Physiological studies involving the Tallaght Hospital PFT lab
- Alternative objective parameters for assessing the symptomatic benefit of bronchodilators in COPD (2004)
- A comparison of a flow and a volume measurement in the assessment of reversibility in COPD patients (2004)
- A comparison of airway resistance and FEV1 as a measure of airflow obstruction (2004)
Cellular and molecular studies
- Investigation of cellular and molecular mechanisms of synergy between long acting β2 Agonists and inhaled steroids.
- Investigation of the role of the novel eosiniophil chemotactic molecule CCL-28 in asthma; in conjunction with NUI Maynooth.
- Investigation of the role of MIF allele in asthma; in conjunction with SVUH and Yale.
Non invasive ventilation
- Description of setting up of this service in acute exacerbations of COPD (AECOPD) at Tallaght Hospital.
- Establishing the cut off pH severity for instigation of NIV in AECOPD
- The use of NIV in patients with Chronic Hypoventilatory Respiratory Failure at Peamount hospital.
- A lung cancer audit at Tallaght University Hospital
- Bronchoscopy for the diagnosis and palliative treatment in patients with lung cancer.
- This research is now being extended to look at the role of EUS (endoscopic ultrasound) in the diagnosis and staging of lung cancer (See details below).
Intermediate Care & Pulmonary Rehabilitation (PR) in patients with severe COPD
- Muscle training improved outcomes in PR in COPD.
- Validation and quality assurance of the Active Inpatient Respiratory (AIR) Care programme operating between Tallaght Hospital and Peamount Hospitals.
Public Health & Epidemiology
- “What GPs want from a Hospital Based Respiratory Service”.
- Multimorbidity in Primary Care: Exploring the impact on respiratory illness; in conjunction with the department of Primary Care and Public Health, TCD.
Background: We have developed a safe, reliable and reproducible method of sputum induction in asthmatics. We have demonstrated a clear difference between asthmatic and non-asthmatic individuals in terms of the cellular components of the induced sputum.
We have shown a dose-dependent improvement in the following end-points in asthmatic subject: FEV1, PFR variability, symptoms, induced sputum cellular viability and eosinophilia in asthmatic subjects. The effects of FP 500μg was similar to 1000μg in terms of FEV1 whereas 1000μg was clearly more effective than either 500μg or 200μg in the suppression of variability of PFR, sputum cellular viability, sputum eosinophilia and symptoms.
The purpose of our study is to assess the in vivo “synergy” of Salmeterol xinafoate/fluticasone propionate (50/250 BD) via a single Diskus inhaler (combination) versus salmeterol xinafoate (50 BD) and fluticasone propionate (250 BD) via separate Diskus inhalers (concurrent treatment) on eosinophilic inflammation in the lungs of adult subjects >/= 18 years old who have moderate bronchial asthma.
Methodology: At an initial screening visit, subjects will be given written informed consent and undergo spirometry and sputum induction. Subjects with an ability to expectorate sputum after hypertonic saline inhalation and a percentage of eosinophils in the induced sputum of >/= 3% will be randomised at a second visit to receive either combination or concurrent medication for a period of 8 weeks. After this period, at visit 4, subjects will undergo spirometry and sputum induction.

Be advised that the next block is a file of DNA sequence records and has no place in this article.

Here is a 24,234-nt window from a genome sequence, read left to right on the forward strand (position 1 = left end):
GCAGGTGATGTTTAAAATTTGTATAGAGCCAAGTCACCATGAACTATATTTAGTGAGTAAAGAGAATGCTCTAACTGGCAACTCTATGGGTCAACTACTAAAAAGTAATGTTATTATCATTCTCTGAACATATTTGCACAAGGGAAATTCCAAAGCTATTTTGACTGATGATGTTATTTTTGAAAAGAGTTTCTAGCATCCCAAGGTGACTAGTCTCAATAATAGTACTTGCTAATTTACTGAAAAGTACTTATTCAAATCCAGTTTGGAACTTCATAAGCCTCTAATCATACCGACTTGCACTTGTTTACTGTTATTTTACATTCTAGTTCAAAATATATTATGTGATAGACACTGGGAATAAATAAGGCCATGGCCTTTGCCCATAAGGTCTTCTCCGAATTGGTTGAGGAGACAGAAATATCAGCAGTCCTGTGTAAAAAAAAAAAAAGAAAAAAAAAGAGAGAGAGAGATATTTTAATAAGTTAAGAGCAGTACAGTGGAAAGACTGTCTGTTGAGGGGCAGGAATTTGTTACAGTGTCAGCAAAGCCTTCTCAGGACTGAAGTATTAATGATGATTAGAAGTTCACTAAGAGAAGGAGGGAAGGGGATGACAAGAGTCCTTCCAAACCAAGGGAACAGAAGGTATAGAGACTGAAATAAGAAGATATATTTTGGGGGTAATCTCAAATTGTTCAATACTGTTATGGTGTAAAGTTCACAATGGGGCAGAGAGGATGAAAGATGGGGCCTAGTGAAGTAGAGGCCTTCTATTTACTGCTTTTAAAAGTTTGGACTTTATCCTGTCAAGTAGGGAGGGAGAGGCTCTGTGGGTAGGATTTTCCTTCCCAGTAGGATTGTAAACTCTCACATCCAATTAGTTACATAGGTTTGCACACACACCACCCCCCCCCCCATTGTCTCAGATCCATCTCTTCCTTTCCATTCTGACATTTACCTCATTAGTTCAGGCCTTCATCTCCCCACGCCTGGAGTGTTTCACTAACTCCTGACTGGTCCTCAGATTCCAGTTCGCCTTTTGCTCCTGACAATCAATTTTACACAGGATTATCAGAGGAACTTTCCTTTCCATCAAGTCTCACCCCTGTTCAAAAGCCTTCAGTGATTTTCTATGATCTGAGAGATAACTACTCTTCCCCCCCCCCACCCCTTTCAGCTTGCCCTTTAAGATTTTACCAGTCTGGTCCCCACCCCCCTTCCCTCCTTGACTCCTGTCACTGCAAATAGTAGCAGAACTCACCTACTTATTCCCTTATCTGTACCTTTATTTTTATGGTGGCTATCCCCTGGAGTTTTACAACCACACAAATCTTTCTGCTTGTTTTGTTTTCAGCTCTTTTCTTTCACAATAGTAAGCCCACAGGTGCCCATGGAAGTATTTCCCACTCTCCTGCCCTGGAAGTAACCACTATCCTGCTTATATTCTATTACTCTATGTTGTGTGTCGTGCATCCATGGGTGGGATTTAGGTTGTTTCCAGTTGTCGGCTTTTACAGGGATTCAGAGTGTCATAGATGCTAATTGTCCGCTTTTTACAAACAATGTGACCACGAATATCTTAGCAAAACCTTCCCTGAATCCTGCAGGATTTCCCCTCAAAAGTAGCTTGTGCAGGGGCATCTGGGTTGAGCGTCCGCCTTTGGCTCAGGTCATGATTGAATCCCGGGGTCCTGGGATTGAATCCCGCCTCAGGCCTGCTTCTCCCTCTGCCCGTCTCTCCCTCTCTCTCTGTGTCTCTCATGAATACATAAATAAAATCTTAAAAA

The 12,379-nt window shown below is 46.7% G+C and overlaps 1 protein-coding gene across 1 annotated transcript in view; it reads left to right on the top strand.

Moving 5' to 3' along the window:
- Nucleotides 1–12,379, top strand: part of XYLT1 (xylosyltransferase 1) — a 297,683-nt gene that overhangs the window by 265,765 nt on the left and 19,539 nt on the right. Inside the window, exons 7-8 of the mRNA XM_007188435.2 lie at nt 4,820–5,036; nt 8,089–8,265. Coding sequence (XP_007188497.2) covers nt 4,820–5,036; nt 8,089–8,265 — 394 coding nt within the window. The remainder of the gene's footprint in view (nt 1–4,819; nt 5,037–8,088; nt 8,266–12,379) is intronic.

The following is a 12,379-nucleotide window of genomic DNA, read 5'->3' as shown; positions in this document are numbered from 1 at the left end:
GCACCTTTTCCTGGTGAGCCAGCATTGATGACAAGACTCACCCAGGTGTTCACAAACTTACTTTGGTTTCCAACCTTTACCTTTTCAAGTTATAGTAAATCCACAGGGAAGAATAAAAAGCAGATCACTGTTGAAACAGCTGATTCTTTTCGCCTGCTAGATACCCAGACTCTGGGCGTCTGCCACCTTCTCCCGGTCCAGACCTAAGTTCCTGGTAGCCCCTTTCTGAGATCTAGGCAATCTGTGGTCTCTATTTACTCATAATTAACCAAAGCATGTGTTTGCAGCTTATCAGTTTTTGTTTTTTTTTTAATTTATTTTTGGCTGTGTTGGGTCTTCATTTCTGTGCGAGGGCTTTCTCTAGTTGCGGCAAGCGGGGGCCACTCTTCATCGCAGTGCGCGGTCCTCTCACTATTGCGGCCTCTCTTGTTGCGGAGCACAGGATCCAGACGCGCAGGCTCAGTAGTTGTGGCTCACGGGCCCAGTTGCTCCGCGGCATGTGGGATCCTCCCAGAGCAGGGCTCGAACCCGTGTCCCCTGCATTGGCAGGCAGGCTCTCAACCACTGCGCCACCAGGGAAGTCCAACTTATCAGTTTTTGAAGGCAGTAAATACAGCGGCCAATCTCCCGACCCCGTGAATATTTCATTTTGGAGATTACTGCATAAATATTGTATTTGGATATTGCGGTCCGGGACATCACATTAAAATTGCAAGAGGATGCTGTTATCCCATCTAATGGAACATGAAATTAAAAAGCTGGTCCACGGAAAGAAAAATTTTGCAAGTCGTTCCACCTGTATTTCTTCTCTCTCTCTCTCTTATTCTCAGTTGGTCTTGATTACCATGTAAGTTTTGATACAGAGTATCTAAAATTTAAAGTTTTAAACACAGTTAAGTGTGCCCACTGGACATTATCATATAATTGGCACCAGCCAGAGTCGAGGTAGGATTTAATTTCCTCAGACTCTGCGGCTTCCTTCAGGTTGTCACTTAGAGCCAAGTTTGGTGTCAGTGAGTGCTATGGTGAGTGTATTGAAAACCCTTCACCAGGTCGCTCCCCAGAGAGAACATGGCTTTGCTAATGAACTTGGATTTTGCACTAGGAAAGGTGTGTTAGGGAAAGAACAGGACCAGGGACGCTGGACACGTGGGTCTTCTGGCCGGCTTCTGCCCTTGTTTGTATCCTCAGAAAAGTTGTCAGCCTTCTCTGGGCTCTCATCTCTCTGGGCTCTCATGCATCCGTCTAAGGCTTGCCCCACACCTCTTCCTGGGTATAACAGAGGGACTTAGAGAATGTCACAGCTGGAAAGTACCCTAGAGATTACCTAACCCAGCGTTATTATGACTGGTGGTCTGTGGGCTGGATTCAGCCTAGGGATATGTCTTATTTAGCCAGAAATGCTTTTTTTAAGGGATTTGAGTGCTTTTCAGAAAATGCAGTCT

This study is currently in the patient recruitment phase.
Asthma: Local IgE Therapy
Local efficacy audit of Anti IgE therapy:
We have been using anti-IgE therapy for the treatment of selected patients with resistant allergic asthma in accordance with international guidelines. Our experience with Anti-IgE therapy in Tallaght hospital has corroborated international findings of reduction in exacerbation rates, hospitalization, reliever inhaler use, oral corticosteroid use and improvement in FEV1 with an overall 71% response rate.
|Tallaght University Hospital data (21 patients)|
|Exacerbation rate *||Reduced p<0.0001||Reduced by 60% p<0.005|
|Hospitalisation rate||Reduced p<0.0001||Reduced by 85% p<0.001|
|Reliever use||Reduced p<0.001||Reduced by 76%|
|ICS dose||Reduced p<0.001||Reduced by 46% p=0.005|
|FEV1||Improved p=0.025||Improved p=0.022|
The use of EUS in the disease staging
The use of endoscopic ultrasound with fine-needle aspiration (EUS-FNA) is well established in diagnosing and staging non-small cell lung cancer with positron emission tomography (PET) positive posterior mediastinal lymph nodes. The sensitivity of EUS-FNA ranges between 83 and 96 %. It is less invasive and has lower complication rates when compared to surgical staging of mediastinal nodes. This study aims to describe our initial experience of EUS-FNA in lung cancer.
EUS-FNA was used prospectively for the assessment of PET positive mediastinal lymph nodes between January 2007 and July 2008. When EUS-FNA did not show malignant invasion, a confirmatory mediastinoscopy was done. Endpoints were performance of EUS-FNA, morbidity and length of hospital stay.
23 patients underwent EUS-FNA during the study period for both diagnosis and staging. 20 patients had positive lymph node invasion and 3 had no evidence of malignant invasion on EUS-FNA. Negative cytology on the latter 3 was confirmed on mediastinoscopy giving EUS-FNA a sensitivity of 100% for the study period. It upstaged the disease in 15 patients.